Some people remember their first kiss. I remember my first bookstore.
I was just eight. Down the street and around the corner was a house turned into a children's bookstore where I spent days nestled in cozy corners, exploring the Five Little Peppers, Little House on the Prairie and more.
Does anything press more on the memory than books? Not for me.
Since my early bookshop experience, whenever I visit a town or move to a new city, I seek first books. Not restaurants. Not even coffeeshops. First things first: I want to know a town has a center, a literary core.
When I moved to Seattle, young and broke, I was grateful for the Seattle Public Library. I loved this place, even before the fabulous renovation which came years after my departure. In those Seattle stacks I found Pablo Neruda.
In Denver, where I grew up, Tattered Cover is the legendary forerunner of independent bookstores. And in Portland, Oregon, where I was born, Powell's Books fills an entire city block. I've been lucky to know and love these models of literary independence.
But even more, I'm thrilled to find small book shops, places with little fanfare but lots of heart. When lost and wandering in what seemed a dry desert, these bookstores quenched my literary thirst:
Chickering Bookstore - Laramie, Wyoming
You've been to Laramie, right? It's an austere landscape (which, admittedly, I came to love) with large, open spaces and howling wind. Big sky but few books. Chickering was an oasis, lush, fertile and welcoming.
West Side Books - Denver, Colorado
Located in what is now Denver's hip Highland neighborhood, West Side Books was old-school cool long before it was surrounded by swank boutiques and cafes. Just like my favorite, worn-soft jeans, even with relocations and expansions the book shop has retained the comforts and charms of age. And, thanks to owner Lois Harvey (bless her trusting heart) West Side Books was where I first read my poems aloud and in public.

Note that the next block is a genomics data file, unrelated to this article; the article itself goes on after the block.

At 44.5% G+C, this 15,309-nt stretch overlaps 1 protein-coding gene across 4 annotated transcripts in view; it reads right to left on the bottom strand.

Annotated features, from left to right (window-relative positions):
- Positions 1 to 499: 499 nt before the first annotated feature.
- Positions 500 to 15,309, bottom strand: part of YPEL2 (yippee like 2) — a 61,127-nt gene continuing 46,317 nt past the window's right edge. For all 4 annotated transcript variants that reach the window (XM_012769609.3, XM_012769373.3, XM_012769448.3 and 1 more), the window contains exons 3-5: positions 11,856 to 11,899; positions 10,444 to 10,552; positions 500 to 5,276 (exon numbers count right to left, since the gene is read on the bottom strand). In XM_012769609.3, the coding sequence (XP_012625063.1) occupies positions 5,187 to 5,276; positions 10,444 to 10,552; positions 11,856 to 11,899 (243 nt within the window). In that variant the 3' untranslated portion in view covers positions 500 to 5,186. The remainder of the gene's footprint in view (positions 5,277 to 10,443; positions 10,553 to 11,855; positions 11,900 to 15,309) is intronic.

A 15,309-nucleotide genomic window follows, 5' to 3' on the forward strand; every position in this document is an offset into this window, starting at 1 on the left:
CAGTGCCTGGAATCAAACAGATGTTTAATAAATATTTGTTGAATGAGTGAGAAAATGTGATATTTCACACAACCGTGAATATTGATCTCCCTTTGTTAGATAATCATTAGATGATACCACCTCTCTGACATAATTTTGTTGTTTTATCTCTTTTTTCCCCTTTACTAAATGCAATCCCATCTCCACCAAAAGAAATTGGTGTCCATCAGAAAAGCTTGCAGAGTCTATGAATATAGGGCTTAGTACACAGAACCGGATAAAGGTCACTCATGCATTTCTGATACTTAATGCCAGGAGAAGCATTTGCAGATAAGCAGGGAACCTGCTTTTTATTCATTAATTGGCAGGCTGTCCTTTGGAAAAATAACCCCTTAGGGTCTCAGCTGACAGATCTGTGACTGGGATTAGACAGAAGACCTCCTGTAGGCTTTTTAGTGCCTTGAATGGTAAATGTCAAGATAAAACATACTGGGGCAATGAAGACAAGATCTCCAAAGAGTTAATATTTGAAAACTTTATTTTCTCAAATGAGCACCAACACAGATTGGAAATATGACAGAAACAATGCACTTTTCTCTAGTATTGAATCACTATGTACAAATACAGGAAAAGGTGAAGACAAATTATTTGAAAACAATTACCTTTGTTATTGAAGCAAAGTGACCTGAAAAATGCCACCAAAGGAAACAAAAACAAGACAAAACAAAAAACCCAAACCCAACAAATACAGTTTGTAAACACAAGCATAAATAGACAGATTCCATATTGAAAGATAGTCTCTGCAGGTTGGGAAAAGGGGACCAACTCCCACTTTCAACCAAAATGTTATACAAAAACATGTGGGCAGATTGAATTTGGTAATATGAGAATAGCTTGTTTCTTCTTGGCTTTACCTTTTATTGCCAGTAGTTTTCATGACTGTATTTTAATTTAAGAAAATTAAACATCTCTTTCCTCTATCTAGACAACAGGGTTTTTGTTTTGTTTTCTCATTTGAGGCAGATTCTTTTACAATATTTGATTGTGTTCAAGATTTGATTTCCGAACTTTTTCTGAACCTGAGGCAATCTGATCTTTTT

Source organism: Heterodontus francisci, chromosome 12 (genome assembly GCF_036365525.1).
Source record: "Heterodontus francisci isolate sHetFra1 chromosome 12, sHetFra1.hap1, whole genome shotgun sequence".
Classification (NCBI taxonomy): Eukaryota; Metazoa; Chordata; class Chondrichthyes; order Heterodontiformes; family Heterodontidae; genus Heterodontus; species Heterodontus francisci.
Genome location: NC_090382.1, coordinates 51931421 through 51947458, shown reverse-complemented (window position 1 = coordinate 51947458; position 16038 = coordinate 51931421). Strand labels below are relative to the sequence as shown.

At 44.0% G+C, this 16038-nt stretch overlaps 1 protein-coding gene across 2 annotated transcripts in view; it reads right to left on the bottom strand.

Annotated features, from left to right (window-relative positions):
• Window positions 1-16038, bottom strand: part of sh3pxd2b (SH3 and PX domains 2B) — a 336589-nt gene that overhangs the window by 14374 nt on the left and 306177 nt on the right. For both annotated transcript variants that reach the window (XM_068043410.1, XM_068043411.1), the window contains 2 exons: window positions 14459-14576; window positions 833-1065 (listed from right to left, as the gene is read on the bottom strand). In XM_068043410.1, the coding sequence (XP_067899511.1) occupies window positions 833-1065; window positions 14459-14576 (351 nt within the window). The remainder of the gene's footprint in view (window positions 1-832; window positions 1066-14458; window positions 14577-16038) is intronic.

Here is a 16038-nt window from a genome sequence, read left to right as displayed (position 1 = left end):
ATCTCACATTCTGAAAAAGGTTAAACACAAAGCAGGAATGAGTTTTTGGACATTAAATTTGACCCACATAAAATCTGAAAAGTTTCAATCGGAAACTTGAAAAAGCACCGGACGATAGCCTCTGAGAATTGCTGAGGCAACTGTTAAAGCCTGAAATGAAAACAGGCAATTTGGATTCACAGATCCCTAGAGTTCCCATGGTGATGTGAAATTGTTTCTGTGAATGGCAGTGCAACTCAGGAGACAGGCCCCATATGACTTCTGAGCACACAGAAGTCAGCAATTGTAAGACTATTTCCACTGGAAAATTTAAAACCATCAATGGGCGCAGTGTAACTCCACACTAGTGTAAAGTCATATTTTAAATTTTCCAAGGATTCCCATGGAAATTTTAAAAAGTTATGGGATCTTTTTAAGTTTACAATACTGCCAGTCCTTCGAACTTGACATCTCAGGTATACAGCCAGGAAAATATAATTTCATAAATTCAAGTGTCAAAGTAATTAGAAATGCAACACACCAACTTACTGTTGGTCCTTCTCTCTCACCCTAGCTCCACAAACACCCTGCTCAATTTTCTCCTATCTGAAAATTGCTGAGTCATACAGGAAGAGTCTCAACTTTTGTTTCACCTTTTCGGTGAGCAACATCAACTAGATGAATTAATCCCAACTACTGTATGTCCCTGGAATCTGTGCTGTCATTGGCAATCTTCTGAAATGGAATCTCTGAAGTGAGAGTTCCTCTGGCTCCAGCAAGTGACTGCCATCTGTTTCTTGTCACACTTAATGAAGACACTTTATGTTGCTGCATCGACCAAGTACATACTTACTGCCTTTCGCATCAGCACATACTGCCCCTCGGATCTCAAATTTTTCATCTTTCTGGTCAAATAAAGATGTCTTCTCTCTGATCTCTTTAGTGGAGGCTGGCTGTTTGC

Paragraphs on Padre Boulevard - South Padre Island, Texas
My nightmare? A vacation of sun and laze and I have run out of books. It's happened. More than once I have trawled the grocery store selection, thumbing through B-list bodice rippers, desperate to find something to read. Thank goodness for Paragraphs, the only bookstore on Texas' South Padre Island. Crisp and clean, at just two years old, they've got new books, comfy chairs and a roster of readings.
Mari's Books and . . . - Yachats, Oregon
As evidenced by the shop name, owners Mary, Mari and Jeanine are open to possibilities. Located in downtown Yachats — an oxymoron in this remote coastal town (and my home) of just 600 full-time residents — Mari's sells gently used books, which means it's best to arrive not with a shopping list but with an open mind. Just the other day, for example, I popped in to say hello, and popped out with a handful of books I had never heard of or intended to purchase. In my book — pun intended — that's the best kind of impulse buy!
How about you — Where are you shopping? What shop marks your memory?